"When you hit your full retirement age, you'll want to file for your Social Security benefit and suspend its collection," says Laurence Kotlikoff, a professor at Boston University and author of Get What's Yours: The Secrets to Maxing Out Your Social Security. "When you file and suspend, you have the option at any point afterwards to go back if you have an urgent need for money. You can collect all your suspended benefits in one lump sum." Kotlikoff adds that this strategy works best for those who have never married or not intending to marry before age 70.
If you don't file and suspend at full retirement age and decide before age 70 you want to collect your benefits, you will only receive 6 months retirement benefits in arrears. This is less money than if you file and suspended at full retirement age and claimed at a later time, you would be eligible to receive benefits dating back to the time you suspended your claim.
For every year that a person waits after their full retirement age, his or her lifetime payout goes up about 8 percent. So, a 66-year-old who waits to collect at 70 can boost his or her annual payout by 32 percent. A warning: You can't do this if you wait until age 70 to collect without having previously filed and suspended your benefit. If you didn't file and suspend, you're only entitled to six months of retroactive benefits.
So let's assume you are now 63, and you took your benefits early at age 62. At full retirement age, or 66, you can suspend your benefits and restart them at 70. This will generate a larger check down the road.
Even a 68-year old who started receiving checks at full retirement age can file and suspend and take advantage of a larger long-term payout for the rest of his or her life — forgoing receipt of current monthly checks in order to get a bigger check beginning at age 70.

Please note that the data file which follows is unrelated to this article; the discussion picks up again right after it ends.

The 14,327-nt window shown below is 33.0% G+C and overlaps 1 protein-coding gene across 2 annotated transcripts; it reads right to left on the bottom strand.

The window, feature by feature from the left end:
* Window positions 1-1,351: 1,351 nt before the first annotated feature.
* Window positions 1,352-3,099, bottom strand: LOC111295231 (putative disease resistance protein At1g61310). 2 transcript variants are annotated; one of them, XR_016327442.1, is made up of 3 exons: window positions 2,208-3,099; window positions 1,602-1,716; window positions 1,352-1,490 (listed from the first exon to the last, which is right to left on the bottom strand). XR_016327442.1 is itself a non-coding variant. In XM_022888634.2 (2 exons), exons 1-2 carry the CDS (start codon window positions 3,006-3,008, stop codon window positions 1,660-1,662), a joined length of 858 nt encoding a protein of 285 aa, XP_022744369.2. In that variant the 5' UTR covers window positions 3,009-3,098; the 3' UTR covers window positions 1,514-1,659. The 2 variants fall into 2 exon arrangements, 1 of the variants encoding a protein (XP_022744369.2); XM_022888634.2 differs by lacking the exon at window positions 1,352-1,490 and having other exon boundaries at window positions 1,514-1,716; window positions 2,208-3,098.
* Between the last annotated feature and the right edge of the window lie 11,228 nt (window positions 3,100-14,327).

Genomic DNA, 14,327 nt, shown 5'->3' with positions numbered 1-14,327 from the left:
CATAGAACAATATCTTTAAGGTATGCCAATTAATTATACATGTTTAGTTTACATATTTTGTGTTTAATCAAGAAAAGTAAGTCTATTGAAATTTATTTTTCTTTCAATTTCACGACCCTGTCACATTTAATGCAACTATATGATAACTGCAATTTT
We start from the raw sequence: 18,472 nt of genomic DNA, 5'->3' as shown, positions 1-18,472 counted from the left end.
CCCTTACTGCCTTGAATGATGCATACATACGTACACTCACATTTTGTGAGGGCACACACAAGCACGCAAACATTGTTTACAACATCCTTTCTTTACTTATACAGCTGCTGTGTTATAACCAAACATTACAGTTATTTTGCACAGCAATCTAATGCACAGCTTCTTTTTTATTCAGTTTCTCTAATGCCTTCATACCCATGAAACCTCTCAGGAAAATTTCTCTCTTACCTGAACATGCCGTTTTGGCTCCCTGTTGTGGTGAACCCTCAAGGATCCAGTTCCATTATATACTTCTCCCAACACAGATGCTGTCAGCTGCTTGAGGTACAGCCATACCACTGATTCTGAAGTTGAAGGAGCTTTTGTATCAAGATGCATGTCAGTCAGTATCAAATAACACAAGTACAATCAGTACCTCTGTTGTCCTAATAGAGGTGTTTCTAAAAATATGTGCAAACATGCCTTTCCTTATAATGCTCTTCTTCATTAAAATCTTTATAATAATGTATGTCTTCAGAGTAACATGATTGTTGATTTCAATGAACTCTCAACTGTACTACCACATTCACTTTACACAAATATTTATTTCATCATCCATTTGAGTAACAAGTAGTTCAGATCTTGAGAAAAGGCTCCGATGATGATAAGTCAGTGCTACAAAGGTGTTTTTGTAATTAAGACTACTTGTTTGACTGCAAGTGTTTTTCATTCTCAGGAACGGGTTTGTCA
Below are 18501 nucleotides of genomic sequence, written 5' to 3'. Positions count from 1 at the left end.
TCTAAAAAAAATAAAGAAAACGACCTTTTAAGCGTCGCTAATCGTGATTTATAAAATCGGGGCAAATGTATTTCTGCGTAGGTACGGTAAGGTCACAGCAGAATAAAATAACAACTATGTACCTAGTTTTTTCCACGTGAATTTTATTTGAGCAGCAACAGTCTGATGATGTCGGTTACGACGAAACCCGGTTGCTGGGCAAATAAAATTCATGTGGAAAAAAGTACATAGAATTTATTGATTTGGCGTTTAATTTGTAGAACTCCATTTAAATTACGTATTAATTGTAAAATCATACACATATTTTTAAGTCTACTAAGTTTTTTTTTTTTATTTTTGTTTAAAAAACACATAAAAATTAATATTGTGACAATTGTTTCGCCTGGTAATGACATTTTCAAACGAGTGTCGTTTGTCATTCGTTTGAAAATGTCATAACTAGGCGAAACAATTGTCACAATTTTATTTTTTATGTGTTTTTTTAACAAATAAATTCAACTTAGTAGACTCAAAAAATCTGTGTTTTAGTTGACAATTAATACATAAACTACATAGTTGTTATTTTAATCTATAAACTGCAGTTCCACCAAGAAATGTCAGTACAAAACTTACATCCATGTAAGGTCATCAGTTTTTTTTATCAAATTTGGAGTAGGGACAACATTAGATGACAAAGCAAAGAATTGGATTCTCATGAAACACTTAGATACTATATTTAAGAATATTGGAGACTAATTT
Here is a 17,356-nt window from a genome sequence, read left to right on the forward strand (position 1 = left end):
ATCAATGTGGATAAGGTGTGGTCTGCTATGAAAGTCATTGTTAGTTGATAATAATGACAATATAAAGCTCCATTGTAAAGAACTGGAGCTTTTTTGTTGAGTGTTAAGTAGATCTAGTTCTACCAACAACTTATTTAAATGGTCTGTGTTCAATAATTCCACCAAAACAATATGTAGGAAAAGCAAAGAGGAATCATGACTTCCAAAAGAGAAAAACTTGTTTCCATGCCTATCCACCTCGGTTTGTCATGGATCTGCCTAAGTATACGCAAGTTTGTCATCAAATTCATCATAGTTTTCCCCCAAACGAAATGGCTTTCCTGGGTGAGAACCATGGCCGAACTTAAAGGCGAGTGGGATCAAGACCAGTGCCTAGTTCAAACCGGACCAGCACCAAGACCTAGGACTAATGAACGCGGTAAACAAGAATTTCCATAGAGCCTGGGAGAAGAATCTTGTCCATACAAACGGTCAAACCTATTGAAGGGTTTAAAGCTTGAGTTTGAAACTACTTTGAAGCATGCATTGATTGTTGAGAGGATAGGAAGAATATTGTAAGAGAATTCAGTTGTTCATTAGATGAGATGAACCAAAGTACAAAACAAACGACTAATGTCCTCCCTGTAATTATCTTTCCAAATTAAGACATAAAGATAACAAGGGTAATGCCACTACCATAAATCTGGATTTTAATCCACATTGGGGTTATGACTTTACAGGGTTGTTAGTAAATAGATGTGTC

For a single person who has filed and suspended and later needs a large amount of cash prior to age 70, here's how that would work.
Let's say you suspended your benefits at age 68 and your monthly check was $2,000. A year later, at age 69, you had a health emergency and needed money. You could have your benefits reinstated and you would be entitled to receive a full year's worth of payments from Social Security, or a lump sum of $24,000.
Furthermore, if you filed and suspended at age 66 and then requested a lump sum payment from Social Security at age 70, you could collect a nearly six-figure payout. Under this scenario, your $24,000 annual benefit is multiplied by four years' worth of stopped payments for a grand total of $96,000.
The tradeoff for receiving the $96,000 in one big payment is that you lose your delayed retirement credit. In other words, that 8 percent annual boost in your check goes away. So you receive a monthly check that is equal only to your full retirement benefit at age 66, not the enhanced monthly benefit you would have received by delaying receipt of Social Security until age 70.
Still, such a lump sum can be helpful for an unmarried person — especially since he or she doesn't have to worry about potentially decreasing survivor benefits for a spouse or minor child.
Widowed and divorced individuals also can get larger benefit checks by incorporating some claiming strategies.
If you're widowed, you have the option of taking your retirement benefit or your widow benefit. Depending on your earnings and those of your former spouse, you may want to take your survivor benefit at 60 and then take your retirement benefit at full retirement age, or even later, at age 70. Kotlikoff recommends starting the one with the smaller benefit first so the other one can grow. For the lower-earning spouse, it may make better financial sense to take the retirement benefit at 62, then claim the widow benefit at full retirement age.
Finally, those who divorce after 10 or more years of marriage can claim Social Security benefits based on an ex-spouse's earnings. However, if you divorce and remarry, you can't receive spousal benefits based on an ex's work history.
Kotlikoff empahsized that it's not a good idea to collect ex-spousal benefits before your full retirement age if that amount will be lower than your own benefit at full retirement age. Once you do this, your benefit will be the lower amount for the rest of your life.
If you remain divorced, you can collect spousal benefits after reaching full retirement age, provided your ex is over 62 and you were divorced for two or more years (or your former spouse has already filed for retirement benefits). The advantage of taking spousal benefits first is that it allows you to collect some money now while postponing taking your own benefits until age 70, when they max out.